From the Forbin Project, to HAL 9000, to War Games, movies are replete with smart computers that decide to put humans in their place. If you study literature, you’ll find that science fiction isn’t usually about the future, it is about the present disguised as the future, and smart computers usually represent something like robots taking your job, or nuclear weapons destroying your town.
Lately, I’ve been seeing something disturbing, though. [Elon Musk], [Bill Gates], [Steve Wozniak], and [Stephen Hawking] have all gone on record warning us that artificial intelligence is dangerous. I’ll grant you, all of those people must be smarter than I am. I’ll even stipulate that my knowledge of AI techniques is a little behind the times. But, what? Unless I’ve been asleep at the keyboard for too long, we are nowhere near having the kind of AI that any reasonable person would worry about being actually dangerous in the ways they are imagining.
Smart Guys Posturing
Keep in mind, I’m interpreting their comments as saying (essentially): “Soon machines will think and then they will out-think us and be impossible to control.” It is easy to imagine something like a complex AI making a bad decision while driving a car or an airplane, sure. But the computer that parallel parks your car isn’t going to suddenly take over your neighborhood and put brain implants in your dogs and cats. Anyone who thinks that is simply not thinking about how these things work. The current state of computer programming makes that as likely as saying, “Perhaps my car will start flying and we can go to Paris.” Ain’t happening.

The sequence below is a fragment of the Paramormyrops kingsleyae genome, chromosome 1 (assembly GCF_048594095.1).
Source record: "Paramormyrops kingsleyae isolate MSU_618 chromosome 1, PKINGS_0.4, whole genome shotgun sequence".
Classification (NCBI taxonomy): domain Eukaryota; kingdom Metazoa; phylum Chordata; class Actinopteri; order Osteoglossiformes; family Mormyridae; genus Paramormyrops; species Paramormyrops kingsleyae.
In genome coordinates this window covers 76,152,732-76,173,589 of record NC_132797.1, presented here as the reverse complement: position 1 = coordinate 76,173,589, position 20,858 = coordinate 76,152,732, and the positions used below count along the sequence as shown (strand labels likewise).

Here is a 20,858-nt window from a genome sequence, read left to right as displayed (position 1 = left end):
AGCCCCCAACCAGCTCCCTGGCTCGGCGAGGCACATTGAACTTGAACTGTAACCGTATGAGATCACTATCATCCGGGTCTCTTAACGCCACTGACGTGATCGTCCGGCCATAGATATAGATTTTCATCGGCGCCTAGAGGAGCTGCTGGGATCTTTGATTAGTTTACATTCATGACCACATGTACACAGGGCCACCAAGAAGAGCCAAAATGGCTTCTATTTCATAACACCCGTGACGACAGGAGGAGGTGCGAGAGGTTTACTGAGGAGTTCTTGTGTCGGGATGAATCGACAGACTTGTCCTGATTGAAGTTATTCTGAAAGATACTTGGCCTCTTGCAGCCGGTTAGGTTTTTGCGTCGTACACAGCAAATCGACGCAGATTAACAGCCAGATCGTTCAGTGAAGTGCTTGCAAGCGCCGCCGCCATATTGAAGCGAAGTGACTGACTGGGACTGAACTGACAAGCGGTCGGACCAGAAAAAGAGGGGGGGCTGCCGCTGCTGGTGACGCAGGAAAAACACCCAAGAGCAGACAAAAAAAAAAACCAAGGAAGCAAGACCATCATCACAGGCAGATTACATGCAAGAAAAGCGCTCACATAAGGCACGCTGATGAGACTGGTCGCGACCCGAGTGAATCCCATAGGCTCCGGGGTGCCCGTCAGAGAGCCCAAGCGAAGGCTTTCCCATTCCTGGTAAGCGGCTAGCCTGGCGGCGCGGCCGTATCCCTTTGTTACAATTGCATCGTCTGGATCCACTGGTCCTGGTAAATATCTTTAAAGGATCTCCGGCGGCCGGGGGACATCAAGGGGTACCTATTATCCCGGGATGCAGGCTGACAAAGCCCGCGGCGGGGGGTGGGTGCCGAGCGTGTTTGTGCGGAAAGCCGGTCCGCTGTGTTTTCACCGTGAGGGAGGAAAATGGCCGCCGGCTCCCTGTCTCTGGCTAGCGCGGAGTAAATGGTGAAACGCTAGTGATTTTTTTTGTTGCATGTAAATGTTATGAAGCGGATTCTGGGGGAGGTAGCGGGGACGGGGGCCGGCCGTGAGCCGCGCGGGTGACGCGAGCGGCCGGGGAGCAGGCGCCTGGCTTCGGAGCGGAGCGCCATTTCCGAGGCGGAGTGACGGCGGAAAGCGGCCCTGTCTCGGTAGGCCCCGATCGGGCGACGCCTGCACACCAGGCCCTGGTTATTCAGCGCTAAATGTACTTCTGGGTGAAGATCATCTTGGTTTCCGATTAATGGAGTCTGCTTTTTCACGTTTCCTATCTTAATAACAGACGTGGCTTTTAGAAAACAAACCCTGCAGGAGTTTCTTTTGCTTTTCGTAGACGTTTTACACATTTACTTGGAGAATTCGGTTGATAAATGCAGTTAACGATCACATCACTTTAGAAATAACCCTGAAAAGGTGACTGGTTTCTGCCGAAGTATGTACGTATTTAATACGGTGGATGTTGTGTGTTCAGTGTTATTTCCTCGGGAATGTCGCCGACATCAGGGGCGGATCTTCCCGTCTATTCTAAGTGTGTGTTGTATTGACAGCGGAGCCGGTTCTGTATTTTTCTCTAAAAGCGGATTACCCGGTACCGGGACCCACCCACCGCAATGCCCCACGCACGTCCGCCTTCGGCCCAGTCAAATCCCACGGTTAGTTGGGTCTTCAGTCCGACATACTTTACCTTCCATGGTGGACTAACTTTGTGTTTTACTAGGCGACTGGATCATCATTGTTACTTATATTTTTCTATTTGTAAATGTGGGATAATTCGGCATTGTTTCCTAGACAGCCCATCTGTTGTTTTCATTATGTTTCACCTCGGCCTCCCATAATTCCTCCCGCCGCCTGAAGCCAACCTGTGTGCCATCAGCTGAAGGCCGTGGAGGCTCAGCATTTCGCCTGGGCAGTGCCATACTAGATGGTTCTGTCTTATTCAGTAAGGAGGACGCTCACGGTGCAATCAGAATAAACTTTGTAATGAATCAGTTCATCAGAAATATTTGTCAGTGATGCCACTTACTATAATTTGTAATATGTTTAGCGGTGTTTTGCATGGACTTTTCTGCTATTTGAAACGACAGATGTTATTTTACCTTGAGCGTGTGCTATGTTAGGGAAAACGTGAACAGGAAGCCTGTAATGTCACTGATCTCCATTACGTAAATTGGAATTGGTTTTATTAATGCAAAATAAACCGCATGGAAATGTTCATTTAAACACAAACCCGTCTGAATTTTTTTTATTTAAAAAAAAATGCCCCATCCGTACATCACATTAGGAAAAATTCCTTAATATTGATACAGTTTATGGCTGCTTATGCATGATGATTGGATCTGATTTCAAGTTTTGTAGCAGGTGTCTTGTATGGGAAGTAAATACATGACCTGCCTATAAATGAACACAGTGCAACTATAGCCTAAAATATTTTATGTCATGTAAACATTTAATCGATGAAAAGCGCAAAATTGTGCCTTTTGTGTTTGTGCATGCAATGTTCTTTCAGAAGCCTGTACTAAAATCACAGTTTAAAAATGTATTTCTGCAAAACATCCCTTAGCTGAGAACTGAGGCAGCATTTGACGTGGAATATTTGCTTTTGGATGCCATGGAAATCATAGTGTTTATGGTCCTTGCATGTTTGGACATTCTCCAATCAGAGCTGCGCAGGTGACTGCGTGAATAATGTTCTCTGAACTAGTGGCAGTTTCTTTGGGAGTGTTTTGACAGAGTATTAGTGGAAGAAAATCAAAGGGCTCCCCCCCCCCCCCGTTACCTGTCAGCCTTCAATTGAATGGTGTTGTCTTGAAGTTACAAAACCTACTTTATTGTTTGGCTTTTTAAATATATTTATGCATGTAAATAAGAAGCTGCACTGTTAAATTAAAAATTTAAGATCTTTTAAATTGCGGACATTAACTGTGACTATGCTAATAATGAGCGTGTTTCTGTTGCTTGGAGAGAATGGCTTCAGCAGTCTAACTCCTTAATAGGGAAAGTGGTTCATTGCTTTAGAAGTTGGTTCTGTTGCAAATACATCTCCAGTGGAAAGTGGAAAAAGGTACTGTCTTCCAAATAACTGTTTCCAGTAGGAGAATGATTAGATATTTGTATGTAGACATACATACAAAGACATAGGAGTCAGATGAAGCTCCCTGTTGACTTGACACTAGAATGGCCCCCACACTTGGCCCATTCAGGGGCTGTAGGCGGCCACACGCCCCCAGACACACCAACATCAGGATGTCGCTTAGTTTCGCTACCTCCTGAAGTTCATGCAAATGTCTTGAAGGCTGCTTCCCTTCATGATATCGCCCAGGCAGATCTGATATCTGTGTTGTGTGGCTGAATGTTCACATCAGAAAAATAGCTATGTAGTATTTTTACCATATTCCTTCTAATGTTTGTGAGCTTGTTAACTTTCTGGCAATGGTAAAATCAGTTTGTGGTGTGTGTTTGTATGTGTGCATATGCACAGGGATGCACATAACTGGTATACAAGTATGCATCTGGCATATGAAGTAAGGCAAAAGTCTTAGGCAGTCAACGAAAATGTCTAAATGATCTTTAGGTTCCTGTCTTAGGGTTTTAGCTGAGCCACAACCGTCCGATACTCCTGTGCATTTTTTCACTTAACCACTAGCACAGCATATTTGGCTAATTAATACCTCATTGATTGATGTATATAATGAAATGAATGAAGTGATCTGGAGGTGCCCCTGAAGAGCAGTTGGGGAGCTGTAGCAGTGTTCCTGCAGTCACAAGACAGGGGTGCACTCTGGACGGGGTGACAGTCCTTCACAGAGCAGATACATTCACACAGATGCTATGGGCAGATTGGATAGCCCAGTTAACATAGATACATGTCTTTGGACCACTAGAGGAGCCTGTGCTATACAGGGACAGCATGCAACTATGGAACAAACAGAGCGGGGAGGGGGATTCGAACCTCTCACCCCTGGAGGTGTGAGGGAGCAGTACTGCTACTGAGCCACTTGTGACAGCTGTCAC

Continue reading “Kids! Don’t Try This at Home! Robot Destroys Mankind”
It isn’t easy communicating when you have any form of speech impairment. In such cases, a Speech-generating device (SGD) becomes essential to help you talk to the world. When coupled with other ailments that limit body movement, the problem becomes worse. How do you type on a keyboard when you can’t move your hands, and how do you talk when your voice box doesn’t work. Well known Scientist Stephen Hawking has been battling this since 1985. Back then, it took a lot of hardware to build a text entry interface and a text to speech device allowing him to communicate.
But [Marquis de Geek] did a quick hack using just a few parts to make a Voice Box that sounds like Stephen Hawking. Using an arcade push button to act as a single button keyboard, an Arduino, a 74HC595 shift register, a 2-line LCD, and the SP0256 hooked to an audio amplifier / speaker, he built the stand-alone speech synthesizer which sounds just like the voice box that Stephen Hawking uses. Although Dr. Hawking’s speech hardware is quite complex, [Marquis de Geek]’s hack shows that it’s possible to have similar results using off the shelf parts for a low cost solution.
There aren’t a lot of those SP0256-AL2 chips around. We found just a couple of retailers with small stock levels, so if you want to make one of these voice boxes, better grab those chips while they last. The character entry is not quick, requiring several button presses to get to the character you want to select. But it makes things easier for someone who cannot move their hands or use all fingers. A lot of kids grew up using Speak and Spell, but the hardware inside that box wasn’t the easiest to hack into. For a demo of [Marquis de Geek]’s homemade Hawking voice box, check the video below.
Continue reading “Making a Homemade Stephen Hawking”